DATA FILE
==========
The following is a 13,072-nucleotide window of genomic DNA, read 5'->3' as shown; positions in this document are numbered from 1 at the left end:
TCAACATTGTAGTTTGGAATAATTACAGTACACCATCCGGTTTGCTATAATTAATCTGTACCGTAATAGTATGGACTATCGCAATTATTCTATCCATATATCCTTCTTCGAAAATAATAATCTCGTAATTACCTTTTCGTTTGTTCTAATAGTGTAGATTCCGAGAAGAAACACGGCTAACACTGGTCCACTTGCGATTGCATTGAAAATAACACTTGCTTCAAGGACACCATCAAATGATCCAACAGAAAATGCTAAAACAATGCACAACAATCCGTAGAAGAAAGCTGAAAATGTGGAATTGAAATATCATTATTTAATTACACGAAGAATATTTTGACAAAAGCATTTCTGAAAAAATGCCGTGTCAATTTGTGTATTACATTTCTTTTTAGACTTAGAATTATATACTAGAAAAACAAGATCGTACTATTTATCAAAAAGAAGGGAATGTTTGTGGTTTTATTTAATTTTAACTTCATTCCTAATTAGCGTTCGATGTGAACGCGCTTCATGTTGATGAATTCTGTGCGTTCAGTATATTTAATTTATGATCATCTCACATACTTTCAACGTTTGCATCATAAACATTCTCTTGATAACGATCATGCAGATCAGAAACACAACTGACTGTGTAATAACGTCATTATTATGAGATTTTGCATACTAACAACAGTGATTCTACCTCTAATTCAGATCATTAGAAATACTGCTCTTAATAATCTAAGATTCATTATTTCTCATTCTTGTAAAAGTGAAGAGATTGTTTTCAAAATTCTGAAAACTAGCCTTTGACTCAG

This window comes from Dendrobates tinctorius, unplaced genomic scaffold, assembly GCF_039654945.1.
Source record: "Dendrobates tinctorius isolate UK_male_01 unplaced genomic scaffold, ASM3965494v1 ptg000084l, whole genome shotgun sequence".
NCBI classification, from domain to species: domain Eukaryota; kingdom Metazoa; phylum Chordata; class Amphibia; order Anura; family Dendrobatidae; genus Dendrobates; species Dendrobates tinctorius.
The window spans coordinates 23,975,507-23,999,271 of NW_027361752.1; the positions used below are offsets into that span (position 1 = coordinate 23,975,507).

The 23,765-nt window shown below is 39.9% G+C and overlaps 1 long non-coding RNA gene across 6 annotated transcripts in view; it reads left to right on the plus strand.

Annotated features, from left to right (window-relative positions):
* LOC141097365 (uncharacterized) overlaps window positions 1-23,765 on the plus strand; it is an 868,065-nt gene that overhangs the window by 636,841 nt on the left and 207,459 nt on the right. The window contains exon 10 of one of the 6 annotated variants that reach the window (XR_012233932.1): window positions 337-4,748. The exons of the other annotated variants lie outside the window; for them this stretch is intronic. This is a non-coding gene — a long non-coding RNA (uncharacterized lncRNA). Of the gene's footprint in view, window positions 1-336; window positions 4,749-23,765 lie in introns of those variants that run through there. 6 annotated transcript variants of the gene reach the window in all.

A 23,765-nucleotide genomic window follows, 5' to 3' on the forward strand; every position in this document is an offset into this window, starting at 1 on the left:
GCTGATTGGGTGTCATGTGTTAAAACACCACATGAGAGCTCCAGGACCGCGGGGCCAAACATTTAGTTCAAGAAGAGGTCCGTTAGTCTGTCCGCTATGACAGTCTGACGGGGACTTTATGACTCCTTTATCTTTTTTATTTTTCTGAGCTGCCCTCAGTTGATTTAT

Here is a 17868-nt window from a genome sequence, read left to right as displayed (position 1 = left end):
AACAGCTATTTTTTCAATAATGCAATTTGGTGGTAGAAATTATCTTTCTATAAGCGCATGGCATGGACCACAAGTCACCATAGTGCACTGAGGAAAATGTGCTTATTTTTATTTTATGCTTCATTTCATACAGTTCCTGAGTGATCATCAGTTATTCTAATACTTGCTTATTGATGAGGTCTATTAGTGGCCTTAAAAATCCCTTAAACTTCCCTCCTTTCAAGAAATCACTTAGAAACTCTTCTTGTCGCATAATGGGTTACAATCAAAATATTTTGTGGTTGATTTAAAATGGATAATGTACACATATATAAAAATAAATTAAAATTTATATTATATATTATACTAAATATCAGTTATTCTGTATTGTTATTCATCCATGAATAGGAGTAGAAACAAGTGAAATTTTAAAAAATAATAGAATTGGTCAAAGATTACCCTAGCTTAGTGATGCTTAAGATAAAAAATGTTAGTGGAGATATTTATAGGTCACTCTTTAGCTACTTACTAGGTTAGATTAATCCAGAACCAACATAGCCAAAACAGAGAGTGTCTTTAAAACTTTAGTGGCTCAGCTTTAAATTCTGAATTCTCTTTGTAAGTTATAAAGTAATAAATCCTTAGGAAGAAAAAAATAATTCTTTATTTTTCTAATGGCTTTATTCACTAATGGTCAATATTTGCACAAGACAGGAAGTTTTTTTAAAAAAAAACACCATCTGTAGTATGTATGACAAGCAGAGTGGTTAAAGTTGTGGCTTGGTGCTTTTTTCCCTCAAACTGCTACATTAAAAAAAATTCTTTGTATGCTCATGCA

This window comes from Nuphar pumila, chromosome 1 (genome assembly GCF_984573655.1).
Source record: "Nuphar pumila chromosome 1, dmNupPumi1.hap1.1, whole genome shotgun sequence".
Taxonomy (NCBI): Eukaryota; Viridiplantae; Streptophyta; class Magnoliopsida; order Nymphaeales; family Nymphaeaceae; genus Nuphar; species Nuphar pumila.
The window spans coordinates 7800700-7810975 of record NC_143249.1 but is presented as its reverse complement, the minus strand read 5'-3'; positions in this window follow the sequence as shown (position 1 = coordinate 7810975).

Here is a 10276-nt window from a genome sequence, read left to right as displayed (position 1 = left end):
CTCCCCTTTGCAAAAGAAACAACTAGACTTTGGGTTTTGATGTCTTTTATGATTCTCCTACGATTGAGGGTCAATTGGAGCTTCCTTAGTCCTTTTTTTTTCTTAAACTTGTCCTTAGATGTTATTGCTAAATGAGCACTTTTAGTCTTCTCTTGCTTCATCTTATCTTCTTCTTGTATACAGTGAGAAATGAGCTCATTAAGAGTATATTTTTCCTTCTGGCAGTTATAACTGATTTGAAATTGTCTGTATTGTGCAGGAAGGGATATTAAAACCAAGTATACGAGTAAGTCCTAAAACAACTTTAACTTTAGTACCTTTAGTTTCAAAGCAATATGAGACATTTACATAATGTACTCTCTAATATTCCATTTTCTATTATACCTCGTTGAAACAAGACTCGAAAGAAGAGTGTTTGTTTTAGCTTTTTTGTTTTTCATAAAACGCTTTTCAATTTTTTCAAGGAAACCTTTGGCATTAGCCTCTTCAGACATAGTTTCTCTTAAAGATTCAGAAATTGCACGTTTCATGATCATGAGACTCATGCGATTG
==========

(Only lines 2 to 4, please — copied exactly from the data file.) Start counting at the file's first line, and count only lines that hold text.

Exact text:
TCAACATTGTAGTTTGGAATAATTACAGTACACCATCCGGTTTGCTATAATTAATCTGTACCGTAATAGTATGGACTATCGCAATTATTCTATCCATATATCCTTCTTCGAAAATAATAATCTCGTAATTACCTTTTCGTTTGTTCTAATAGTGTAGATTCCGAGAAGAAACACGGCTAACACTGGTCCACTTGCGATTGCATTGAAAATAACACTTGCTTCAAGGACACCATCAAATGATCCAACAGAAAATGCTAAAACAATGCACAACAATCCGTAGAAGAAAGCTGAAAATGTGGAATTGAAATATCATTATTTAATTACACGAAGAATATTTTGACAAAAGCATTTCTGAAAAAATGCCGTGTCAATTTGTGTATTACATTTCTTTTTAGACTTAGAATTATATACTAGAAAAACAAGATCGTACTATTTATCAAAAAGAAGGGAATGTTTGTGGTTTTATTTAATTTTAACTTCATTCCTAATTAGCGTTCGATGTGAACGCGCTTCATGTTGATGAATTCTGTGCGTTCAGTATATTTAATTTATGATCATCTCACATACTTTCAACGTTTGCATCATAAACATTCTCTTGATAACGATCATGCAGATCAGAAACACAACTGACTGTGTAATAACGTCATTATTATGAGATTTTGCATACTAACAACAGTGATTCTACCTCTAATTCAGATCATTAGAAATACTGCTCTTAATAATCTAAGATTCATTATTTCTCATTCTTGTAAAAGTGAAGAGATTGTTTTCAAAATTCTGAAAACTAGCCTTTGACTCAG

This window comes from Dendrobates tinctorius, unplaced genomic scaffold, assembly GCF_039654945.1.
Source record: "Dendrobates tinctorius isolate UK_male_01 unplaced genomic scaffold, ASM3965494v1 ptg000084l, whole genome shotgun sequence".